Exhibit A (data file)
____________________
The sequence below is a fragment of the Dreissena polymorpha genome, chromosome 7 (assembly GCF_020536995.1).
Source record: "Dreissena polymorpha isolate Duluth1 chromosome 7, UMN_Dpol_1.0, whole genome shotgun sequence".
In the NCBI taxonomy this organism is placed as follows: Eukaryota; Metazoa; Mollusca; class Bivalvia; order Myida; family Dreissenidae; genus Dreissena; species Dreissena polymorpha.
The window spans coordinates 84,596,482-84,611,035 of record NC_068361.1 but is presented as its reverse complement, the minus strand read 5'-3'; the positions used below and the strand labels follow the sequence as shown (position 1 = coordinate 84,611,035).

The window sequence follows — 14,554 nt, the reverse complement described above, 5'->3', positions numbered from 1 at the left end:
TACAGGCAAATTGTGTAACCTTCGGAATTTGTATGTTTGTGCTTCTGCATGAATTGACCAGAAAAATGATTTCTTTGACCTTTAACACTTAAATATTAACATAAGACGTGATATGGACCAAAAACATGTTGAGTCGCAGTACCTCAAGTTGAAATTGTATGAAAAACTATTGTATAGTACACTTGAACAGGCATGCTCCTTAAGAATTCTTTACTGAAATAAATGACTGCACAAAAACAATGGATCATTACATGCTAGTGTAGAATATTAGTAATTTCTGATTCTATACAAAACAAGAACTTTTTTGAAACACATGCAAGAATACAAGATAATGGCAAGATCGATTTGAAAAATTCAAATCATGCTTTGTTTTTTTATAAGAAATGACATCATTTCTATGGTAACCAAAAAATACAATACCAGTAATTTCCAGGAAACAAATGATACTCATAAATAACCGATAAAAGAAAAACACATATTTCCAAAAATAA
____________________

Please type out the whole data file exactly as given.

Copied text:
The sequence below is a fragment of the Dreissena polymorpha genome, chromosome 7 (assembly GCF_020536995.1).
Source record: "Dreissena polymorpha isolate Duluth1 chromosome 7, UMN_Dpol_1.0, whole genome shotgun sequence".
In the NCBI taxonomy this organism is placed as follows: Eukaryota; Metazoa; Mollusca; class Bivalvia; order Myida; family Dreissenidae; genus Dreissena; species Dreissena polymorpha.
The window spans coordinates 84,596,482-84,611,035 of record NC_068361.1 but is presented as its reverse complement, the minus strand read 5'-3'; the positions used below and the strand labels follow the sequence as shown (position 1 = coordinate 84,611,035).

The window sequence follows — 14,554 nt, the reverse complement described above, 5'->3', positions numbered from 1 at the left end:
TACAGGCAAATTGTGTAACCTTCGGAATTTGTATGTTTGTGCTTCTGCATGAATTGACCAGAAAAATGATTTCTTTGACCTTTAACACTTAAATATTAACATAAGACGTGATATGGACCAAAAACATGTTGAGTCGCAGTACCTCAAGTTGAAATTGTATGAAAAACTATTGTATAGTACACTTGAACAGGCATGCTCCTTAAGAATTCTTTACTGAAATAAATGACTGCACAAAAACAATGGATCATTACATGCTAGTGTAGAATATTAGTAATTTCTGATTCTATACAAAACAAGAACTTTTTTGAAACACATGCAAGAATACAAGATAATGGCAAGATCGATTTGAAAAATTCAAATCATGCTTTGTTTTTTTATAAGAAATGACATCATTTCTATGGTAACCAAAAAATACAATACCAGTAATTTCCAGGAAACAAATGATACTCATAAATAACCGATAAAAGAAAAACACATATTTCCAAAAATAA